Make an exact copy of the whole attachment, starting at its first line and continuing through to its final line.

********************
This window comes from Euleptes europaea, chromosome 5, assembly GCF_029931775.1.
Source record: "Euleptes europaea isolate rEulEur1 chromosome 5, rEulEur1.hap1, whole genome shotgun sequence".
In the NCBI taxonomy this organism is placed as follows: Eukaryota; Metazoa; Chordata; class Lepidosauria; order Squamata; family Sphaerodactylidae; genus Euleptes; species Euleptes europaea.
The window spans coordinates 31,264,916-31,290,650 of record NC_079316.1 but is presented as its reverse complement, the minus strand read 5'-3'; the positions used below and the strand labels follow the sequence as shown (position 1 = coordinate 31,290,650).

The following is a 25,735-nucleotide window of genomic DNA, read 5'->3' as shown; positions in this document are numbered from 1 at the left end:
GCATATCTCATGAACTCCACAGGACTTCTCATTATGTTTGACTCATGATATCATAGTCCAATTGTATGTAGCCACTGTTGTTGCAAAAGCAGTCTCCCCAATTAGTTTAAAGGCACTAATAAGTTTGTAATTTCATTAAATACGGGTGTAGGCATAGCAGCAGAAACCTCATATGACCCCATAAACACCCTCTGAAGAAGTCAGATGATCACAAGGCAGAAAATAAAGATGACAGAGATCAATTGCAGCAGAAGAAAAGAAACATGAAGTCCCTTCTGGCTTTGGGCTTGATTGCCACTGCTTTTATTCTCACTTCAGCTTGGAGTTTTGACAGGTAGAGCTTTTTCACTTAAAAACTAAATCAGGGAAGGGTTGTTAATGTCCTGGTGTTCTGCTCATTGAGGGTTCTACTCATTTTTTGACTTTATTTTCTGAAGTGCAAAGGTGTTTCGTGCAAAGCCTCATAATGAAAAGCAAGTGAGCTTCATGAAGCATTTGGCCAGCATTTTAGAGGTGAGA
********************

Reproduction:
This window comes from Euleptes europaea, chromosome 5, assembly GCF_029931775.1.
Source record: "Euleptes europaea isolate rEulEur1 chromosome 5, rEulEur1.hap1, whole genome shotgun sequence".
In the NCBI taxonomy this organism is placed as follows: Eukaryota; Metazoa; Chordata; class Lepidosauria; order Squamata; family Sphaerodactylidae; genus Euleptes; species Euleptes europaea.
The window spans coordinates 31,264,916-31,290,650 of record NC_079316.1 but is presented as its reverse complement, the minus strand read 5'-3'; the positions used below and the strand labels follow the sequence as shown (position 1 = coordinate 31,290,650).

The following is a 25,735-nucleotide window of genomic DNA, read 5'->3' as shown; positions in this document are numbered from 1 at the left end:
GCATATCTCATGAACTCCACAGGACTTCTCATTATGTTTGACTCATGATATCATAGTCCAATTGTATGTAGCCACTGTTGTTGCAAAAGCAGTCTCCCCAATTAGTTTAAAGGCACTAATAAGTTTGTAATTTCATTAAATACGGGTGTAGGCATAGCAGCAGAAACCTCATATGACCCCATAAACACCCTCTGAAGAAGTCAGATGATCACAAGGCAGAAAATAAAGATGACAGAGATCAATTGCAGCAGAAGAAAAGAAACATGAAGTCCCTTCTGGCTTTGGGCTTGATTGCCACTGCTTTTATTCTCACTTCAGCTTGGAGTTTTGACAGGTAGAGCTTTTTCACTTAAAAACTAAATCAGGGAAGGGTTGTTAATGTCCTGGTGTTCTGCTCATTGAGGGTTCTACTCATTTTTTGACTTTATTTTCTGAAGTGCAAAGGTGTTTCGTGCAAAGCCTCATAATGAAAAGCAAGTGAGCTTCATGAAGCATTTGGCCAGCATTTTAGAGGTGAGA